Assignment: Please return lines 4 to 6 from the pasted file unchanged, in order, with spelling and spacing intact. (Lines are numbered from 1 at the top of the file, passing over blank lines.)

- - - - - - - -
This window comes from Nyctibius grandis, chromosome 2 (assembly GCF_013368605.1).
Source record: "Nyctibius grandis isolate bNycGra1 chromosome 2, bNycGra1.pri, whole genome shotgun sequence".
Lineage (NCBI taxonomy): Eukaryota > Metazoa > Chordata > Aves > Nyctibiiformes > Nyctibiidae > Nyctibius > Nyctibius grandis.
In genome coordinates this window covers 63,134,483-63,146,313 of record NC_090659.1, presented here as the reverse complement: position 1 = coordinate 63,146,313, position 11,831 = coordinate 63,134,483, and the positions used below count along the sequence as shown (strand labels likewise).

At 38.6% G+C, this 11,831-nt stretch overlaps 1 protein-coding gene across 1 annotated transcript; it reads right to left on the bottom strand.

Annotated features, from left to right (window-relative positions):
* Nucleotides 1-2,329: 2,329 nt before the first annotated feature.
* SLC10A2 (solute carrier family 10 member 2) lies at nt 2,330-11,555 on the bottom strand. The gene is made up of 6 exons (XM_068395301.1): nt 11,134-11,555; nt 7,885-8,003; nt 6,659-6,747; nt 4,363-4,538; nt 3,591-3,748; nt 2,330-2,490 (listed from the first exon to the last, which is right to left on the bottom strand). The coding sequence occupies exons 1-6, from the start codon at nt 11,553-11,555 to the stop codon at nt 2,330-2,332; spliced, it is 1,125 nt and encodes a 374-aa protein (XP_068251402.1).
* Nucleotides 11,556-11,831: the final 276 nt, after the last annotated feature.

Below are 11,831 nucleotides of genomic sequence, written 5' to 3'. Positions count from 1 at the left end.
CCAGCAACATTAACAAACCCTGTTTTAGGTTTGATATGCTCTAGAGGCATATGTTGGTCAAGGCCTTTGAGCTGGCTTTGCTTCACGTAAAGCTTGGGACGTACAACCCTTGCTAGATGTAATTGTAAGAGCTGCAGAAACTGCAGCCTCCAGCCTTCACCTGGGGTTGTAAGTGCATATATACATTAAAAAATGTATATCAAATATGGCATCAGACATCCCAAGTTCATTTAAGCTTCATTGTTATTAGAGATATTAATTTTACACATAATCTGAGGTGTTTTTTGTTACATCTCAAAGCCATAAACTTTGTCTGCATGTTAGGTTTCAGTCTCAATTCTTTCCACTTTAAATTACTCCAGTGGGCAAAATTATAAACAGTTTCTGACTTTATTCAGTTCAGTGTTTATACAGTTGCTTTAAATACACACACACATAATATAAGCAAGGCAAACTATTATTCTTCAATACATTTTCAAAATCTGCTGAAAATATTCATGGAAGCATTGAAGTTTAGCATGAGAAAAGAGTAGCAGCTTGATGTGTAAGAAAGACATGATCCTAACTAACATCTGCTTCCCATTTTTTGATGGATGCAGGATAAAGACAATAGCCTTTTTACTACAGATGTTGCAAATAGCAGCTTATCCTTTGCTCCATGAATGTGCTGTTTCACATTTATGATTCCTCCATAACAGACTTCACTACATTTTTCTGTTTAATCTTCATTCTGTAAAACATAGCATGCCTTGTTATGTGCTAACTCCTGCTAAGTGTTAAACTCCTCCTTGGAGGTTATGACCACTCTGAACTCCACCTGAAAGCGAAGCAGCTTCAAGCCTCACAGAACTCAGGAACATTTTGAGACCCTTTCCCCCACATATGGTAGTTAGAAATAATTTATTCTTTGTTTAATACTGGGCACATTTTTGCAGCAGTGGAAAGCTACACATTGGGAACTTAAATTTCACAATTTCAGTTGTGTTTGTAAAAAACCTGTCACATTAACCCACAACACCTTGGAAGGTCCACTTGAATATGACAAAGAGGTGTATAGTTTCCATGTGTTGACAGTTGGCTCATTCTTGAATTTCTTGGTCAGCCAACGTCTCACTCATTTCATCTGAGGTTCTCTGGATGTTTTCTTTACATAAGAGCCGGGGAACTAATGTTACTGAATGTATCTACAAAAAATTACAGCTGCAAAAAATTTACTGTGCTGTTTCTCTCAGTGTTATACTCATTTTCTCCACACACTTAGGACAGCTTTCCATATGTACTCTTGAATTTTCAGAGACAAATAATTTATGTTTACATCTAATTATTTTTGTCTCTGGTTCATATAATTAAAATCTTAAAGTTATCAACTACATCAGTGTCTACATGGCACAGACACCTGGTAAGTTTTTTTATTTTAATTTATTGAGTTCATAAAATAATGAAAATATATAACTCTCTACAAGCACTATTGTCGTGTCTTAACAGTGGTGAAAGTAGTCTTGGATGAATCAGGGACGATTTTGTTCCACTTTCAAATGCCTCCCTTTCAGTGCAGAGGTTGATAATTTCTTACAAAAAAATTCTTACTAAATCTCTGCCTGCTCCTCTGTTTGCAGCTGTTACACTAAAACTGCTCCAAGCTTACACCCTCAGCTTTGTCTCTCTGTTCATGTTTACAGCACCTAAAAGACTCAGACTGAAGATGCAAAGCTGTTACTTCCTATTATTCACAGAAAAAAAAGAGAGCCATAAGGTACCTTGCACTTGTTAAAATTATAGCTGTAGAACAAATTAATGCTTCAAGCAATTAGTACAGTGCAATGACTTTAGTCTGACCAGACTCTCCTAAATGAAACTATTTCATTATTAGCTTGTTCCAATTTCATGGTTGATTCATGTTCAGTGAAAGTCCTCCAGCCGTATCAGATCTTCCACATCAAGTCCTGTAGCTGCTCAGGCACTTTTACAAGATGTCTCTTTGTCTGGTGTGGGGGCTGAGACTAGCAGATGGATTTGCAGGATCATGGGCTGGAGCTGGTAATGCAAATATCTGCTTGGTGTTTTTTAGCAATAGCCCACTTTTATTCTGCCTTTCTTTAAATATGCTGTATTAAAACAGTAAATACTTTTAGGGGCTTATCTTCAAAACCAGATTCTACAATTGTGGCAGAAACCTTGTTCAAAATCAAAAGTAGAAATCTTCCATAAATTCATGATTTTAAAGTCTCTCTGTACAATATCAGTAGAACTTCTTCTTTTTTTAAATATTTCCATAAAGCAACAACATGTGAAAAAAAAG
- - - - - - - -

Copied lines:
In genome coordinates this window covers 63,134,483-63,146,313 of record NC_090659.1, presented here as the reverse complement: position 1 = coordinate 63,146,313, position 11,831 = coordinate 63,134,483, and the positions used below count along the sequence as shown (strand labels likewise).

At 38.6% G+C, this 11,831-nt stretch overlaps 1 protein-coding gene across 1 annotated transcript; it reads right to left on the bottom strand.

Annotated features, from left to right (window-relative positions):